QUICK REFERENCE ENTRY:

Mark Zuehlke would agree with Leonardo da Vinci who said, "Work is the law."; A Pierre Berton without the bow tie, Zuehlke has quickly become one of Canada's pre-eminent war historians with a spate of activity rivalled only by the pace of the late George Woodcock. In an age when creative non-fiction is chic, he does old-fashioned research.

To produce 27 titles between 1992 and 2014, Zuehlke has not busied himself with chapbooks, poetry titles or personal ramblings. He has somehow researched and written fourteen, thick military histories in that period, simultaneously producing a trilogy of detective novels, plus nine other books, including the first and only book to examine the phenomenon of remittance men in B.C., Scoundrels, Dreamers and Second Sons: British Remittance Men in the Canadian West (1994).

In the eighth volume of his Canadian Battle Series, On to Victory (2010), Zuehlke recalls the fiercely fought and bittersweet liberation of Holland, incorporating the views and words of men on the ground. Never mind hockey-this was the greatest Canadian victory. It cost more than four billion dollars and the lives of 1,482 Canadians, as well as 6,298 casualties, but the Dutch remain grateful.

Born in Vernon in 1955, Mark Zuehlke has received the City of Victoria Butler Book Prize for Holding Juno (2005) and the Canadian Authors Association Lela Common Award for Canadian History for For Honour's Sake: The War of 1812 and the Brokering of an Uneasy Peace (2006). In his spare time he won the Arthur Ellis Best First Novel Award from the Crime Writers of Canada for Hands Like Clouds (2000).

FULL ENTRY:

Never mind Sidney Crosby's overtime goal. The greatest Canadian victory was the liberation of Holland. It cost more than four billion dollars-because it cost the lives of 1,482 Canadians and resulted in 6,298 casualties. The Dutch remain grateful. In the eighth volume of his Canadian Battle Series, On To Victory (D&M $37.95), Mark Zuehlke recalls the fiercely-fought and bittersweet military triumph to end his story of Canada in World War II. Berton without the bow-tie, Zuehlke is a popular historian who deserves all the credit his work can get in an era when "creative non-fiction"; is de rigeur.

Canada's liberation of western Holland and the crucial estuary was its bloodiest campaign in World War II but its blow-by-blow progress was previously under-appreciated. Previously, in 2007, Zuehlke extensively documented the 55-day, mud-soaked struggle of the First Canadian Army in 1944 to open the Antwerp coast for Allied shipping in Terrible Victory: First Canadian Army and the Scheldt Estuary Campaign.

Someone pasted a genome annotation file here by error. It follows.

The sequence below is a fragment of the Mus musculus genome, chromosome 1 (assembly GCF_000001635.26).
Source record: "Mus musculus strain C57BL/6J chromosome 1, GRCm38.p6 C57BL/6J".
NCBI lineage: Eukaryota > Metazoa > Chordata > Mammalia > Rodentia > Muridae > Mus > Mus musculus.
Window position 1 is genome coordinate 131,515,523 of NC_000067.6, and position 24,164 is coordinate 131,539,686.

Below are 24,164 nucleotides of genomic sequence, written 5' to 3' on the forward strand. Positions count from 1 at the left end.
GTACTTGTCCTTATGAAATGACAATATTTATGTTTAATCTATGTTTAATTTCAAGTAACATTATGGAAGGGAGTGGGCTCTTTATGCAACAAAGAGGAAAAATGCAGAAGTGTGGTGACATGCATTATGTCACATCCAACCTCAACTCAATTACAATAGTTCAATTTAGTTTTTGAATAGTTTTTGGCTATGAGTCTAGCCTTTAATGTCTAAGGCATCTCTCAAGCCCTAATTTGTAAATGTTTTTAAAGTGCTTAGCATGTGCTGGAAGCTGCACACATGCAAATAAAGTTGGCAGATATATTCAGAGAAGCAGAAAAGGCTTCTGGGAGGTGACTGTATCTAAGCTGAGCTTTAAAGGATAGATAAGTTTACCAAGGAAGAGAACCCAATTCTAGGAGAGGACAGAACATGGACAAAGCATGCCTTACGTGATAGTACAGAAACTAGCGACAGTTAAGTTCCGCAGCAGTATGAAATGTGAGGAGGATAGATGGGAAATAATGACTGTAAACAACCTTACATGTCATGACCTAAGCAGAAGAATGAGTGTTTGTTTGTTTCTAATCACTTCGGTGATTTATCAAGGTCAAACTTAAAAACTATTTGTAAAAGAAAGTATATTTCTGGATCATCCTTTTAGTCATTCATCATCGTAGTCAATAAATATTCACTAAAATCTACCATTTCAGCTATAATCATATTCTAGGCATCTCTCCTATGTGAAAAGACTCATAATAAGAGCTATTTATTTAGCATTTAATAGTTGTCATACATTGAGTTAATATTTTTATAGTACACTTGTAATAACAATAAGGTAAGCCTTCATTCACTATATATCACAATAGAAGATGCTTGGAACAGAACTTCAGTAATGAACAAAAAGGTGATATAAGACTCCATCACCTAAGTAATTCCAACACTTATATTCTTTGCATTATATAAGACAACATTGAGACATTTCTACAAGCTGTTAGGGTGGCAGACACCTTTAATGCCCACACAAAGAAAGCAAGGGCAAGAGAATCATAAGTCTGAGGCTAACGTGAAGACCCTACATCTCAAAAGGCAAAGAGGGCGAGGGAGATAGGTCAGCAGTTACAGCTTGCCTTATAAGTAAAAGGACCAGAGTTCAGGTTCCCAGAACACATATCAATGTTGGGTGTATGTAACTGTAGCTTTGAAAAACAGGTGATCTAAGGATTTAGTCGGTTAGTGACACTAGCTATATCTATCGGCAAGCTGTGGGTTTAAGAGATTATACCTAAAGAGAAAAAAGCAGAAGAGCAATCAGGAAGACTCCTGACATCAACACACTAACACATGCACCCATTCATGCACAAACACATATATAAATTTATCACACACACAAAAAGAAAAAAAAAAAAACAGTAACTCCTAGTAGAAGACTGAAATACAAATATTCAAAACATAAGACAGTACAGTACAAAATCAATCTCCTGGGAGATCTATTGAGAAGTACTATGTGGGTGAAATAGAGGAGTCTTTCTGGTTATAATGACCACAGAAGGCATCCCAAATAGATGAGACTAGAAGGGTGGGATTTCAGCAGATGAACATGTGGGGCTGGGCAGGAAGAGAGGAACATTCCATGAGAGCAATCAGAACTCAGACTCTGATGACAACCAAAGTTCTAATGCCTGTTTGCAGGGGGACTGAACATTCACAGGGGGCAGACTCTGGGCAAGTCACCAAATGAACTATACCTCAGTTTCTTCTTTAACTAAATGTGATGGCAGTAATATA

The Allied invasion of Sicily was the first battle experience for 20,000 troops from the 1st Canadian Infantry Division and the 1st Canadian Tank Brigade. Zuehlke recounted their combat versus fierce German opposition for 28 days in Operation Husky (D&M $36.95), his seventh volume documenting major Canadian campaigns of World War II.

As of his sixth title pertaining to World War II, Mark Zuehlke was touted as the nation's leading writer of popular military history by his publisher, an opinion shared by Jack Granatstein. He subsequently produced The Canadian Military Atlas and a history of the War of 1812 entitled For Honour's Sake: The War of 1812 and The Brokering of an Uneasy Peace.

Mark Zuehlke was one of the marchers in Operation Husky 2013, a 300-kilometre march through Sicily in the footsteps of Canadian soldiers who were there in WW II. He used that arduous trek as a catalyst to contemplate war and the culture of remembrance in a book, Through Blood and Sweat: A Remembrance Trek Across Sicily's World War II Battlegrounds (Douglas & McIntyre, $36.95). Leading up to Remembrance Day of 2015, Zuehlke travelled across the country with filmmaker Max Fraser for their Operation Husky Remembrance Film and Book Tour. Fraser accompanied Zuehlke on the Sicilian trek in order to make his documentary, Bond of Strangers. The film and the book on Operation Husky-the 1943 invasion of Sicily-are derived from the 70th anniversary pilgrimage that took place in July 2013. For Through Blood and Sweat and the documentary, it was necessary for a small contingent of marchers to trek between 15 and 35 kilometres each day, usually along winding country roads, in order to reach the outskirts of a small town or village. Often they walked under a searing sun, with Mount Etna's soaring heights always in the distance. The memorial marchers were joined by a pipe band as they were repeatedly greeted by hundreds of cheering and applauding Sicilians. Before each community's war memorial, a service of remembrance for both the Canadian and Sicilian war dead was conducted. Each day brought the marchers closer to their final destination-Agira Canadian War Cemetery, where 490 of the 562 Canadian soldiers who fell during the course of Operation Husky in 1943 are buried.